More harlequins

I’ve seen two more of the dreaded harlequin ladybirds since my last post about them. The first was another ‘spectabilis‘ form individual in the living room the other week, walking across the floor. This one was quite sprightly, so undoubtedly different to the half-dead ladybird I found last time, although I found it (or at least I presume it was the same one) dead around the same place the following day. Sadly for them, my living room isn’t really the place to catch aphids.

Today I found one in a completely different place. I was at work, sat on the floor sorting out a job in the video copying room, when I saw a ladybird move across the floor. And sure enough it was another harlequin – this time of the quite different-looking ‘succinea‘ type. With all the machinery in there it’s a very warm room, and it wouldn’t surprise me to see more rearing their heads soon.

Has anyone else out there seen any harlequins in Sheffield?


Patch update

I had a quick walk as far as Stacey Lane on Saturday. Not too much to report, but saw:

  • Sparrowhawk over Old Wheel Farm
  • Kestrel a few minutes later over Old Wheel Dam
  • 2 goldeneye on Old Wheel Dam – 1 female, one 1st winter male (I suspect I’ve been mistaking this for a female on previous visits). Also six tufted ducks, and a greylag in adjacent fields
  • Bullfinches calling by entrance to footpath near house.

Damflask to Lodge Moor

Today I decided to give my patch a break, and caught a bus to Damflask with the aim of walking a meandering route from there to Wyming Brook. I had two birding aims for myself today – to see green woodpecker, grey partridge and dipper (I’ll tell you from the start – I saw none of them!), and to get to 40 species on the walk.

It’s been a day where winter and spring have dramatically collided – at 8am, as I waited for the bus, it was absolutely freezing, with slippery frost on the ground and my face feeling like it was going to freeze solid before the 62 arrived. My day list started well as I waited, distracting me from the cold – song thrush, dunnock, robin, woodpigeon, jackdaw, carrion crow, blue tit, great tit, blackbird, chaffinch, greenfinch and magpie were all clocked up before I even started! Canada goose and pheasant were got from the bus window too.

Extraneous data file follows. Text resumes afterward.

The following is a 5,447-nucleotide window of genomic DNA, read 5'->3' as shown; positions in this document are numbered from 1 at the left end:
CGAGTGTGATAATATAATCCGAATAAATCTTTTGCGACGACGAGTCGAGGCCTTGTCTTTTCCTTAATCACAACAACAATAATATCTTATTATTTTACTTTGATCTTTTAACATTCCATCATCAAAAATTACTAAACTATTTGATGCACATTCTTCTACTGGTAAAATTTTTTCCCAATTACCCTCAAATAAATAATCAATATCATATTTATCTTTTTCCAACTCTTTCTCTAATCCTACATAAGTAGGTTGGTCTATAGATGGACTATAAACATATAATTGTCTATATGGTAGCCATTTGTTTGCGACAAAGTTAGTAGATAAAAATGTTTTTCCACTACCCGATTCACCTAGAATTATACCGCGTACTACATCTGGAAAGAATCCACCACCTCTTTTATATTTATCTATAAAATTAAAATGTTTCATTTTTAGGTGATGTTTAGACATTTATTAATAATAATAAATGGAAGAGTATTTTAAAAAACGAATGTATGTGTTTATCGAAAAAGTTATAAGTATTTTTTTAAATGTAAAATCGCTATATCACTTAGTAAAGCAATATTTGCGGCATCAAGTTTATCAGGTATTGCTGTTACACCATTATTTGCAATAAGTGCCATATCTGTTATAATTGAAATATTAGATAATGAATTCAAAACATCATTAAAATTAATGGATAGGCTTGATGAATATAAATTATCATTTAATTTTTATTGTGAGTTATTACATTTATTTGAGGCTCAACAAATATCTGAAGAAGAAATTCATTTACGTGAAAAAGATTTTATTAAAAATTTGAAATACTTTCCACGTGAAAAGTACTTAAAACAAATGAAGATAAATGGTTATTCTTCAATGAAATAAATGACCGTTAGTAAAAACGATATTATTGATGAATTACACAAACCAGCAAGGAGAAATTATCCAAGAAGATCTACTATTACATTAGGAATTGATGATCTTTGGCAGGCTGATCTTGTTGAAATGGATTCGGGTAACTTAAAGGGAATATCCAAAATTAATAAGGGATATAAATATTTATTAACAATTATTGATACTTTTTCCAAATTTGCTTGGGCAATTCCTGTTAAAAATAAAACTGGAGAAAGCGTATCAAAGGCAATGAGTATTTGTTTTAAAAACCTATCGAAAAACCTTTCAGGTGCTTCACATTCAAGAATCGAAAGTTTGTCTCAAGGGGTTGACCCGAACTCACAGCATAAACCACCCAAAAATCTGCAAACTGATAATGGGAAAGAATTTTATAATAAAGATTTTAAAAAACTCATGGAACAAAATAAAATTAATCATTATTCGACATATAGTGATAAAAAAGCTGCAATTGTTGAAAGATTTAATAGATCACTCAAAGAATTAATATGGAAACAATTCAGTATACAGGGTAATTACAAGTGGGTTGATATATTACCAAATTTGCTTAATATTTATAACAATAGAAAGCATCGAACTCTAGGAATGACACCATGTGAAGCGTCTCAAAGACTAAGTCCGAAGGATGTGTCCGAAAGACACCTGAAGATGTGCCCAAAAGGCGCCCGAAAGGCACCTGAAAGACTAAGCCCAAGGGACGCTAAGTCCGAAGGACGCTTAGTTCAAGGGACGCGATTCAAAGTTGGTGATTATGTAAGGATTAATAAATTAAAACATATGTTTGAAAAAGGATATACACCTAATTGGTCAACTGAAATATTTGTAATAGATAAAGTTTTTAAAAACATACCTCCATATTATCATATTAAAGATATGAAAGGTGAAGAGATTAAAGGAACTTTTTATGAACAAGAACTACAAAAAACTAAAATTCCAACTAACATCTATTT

At Damflask my face was freezing even more, and I was cursing myself for not wearing a hat. I immediately got mallard and black-headed gull, with cormorant, pied wagtail, goldcrest, tufted duck, long-tailed tit and coal tit not far behind. Great spotted woodpeckers could also be heard drumming, and a greylag had tagged along with some feral geese. Sadly, no sign of the little gull I saw here last week.

I walked up Oaks Lane, which was closed in parts, and therefore very quiet and full of birds. Mainly chaffinches, robins and the like, but also clocked up wren, stock dove, collared dove, mistle thrush, bullfinch, reed bunting and yellowhammer, plus jays shouting noisily in the distance.

At the start of the road I saw a brown hare – one of six that I saw at various parts of the walk. You forget what a large and impressive animal hares are, they’re truly spectacular as they run at high speeds and far more than just big rabbits.

Stopping for a breather on Corker Lane, I watched more mistle thrushes, who were joined by a small party of redwings. I then turned past Hall Broom Farm, and through the footpaths through the fields. Here I saw my only goldfinches of the day. The battle between winter and spring was most obvious here – the grass was a lush green where the now warm sun was hitting, but wherever a shadow caused by a wall fell, it was still covered in a thick frost. I wish I’d have had my camera on me!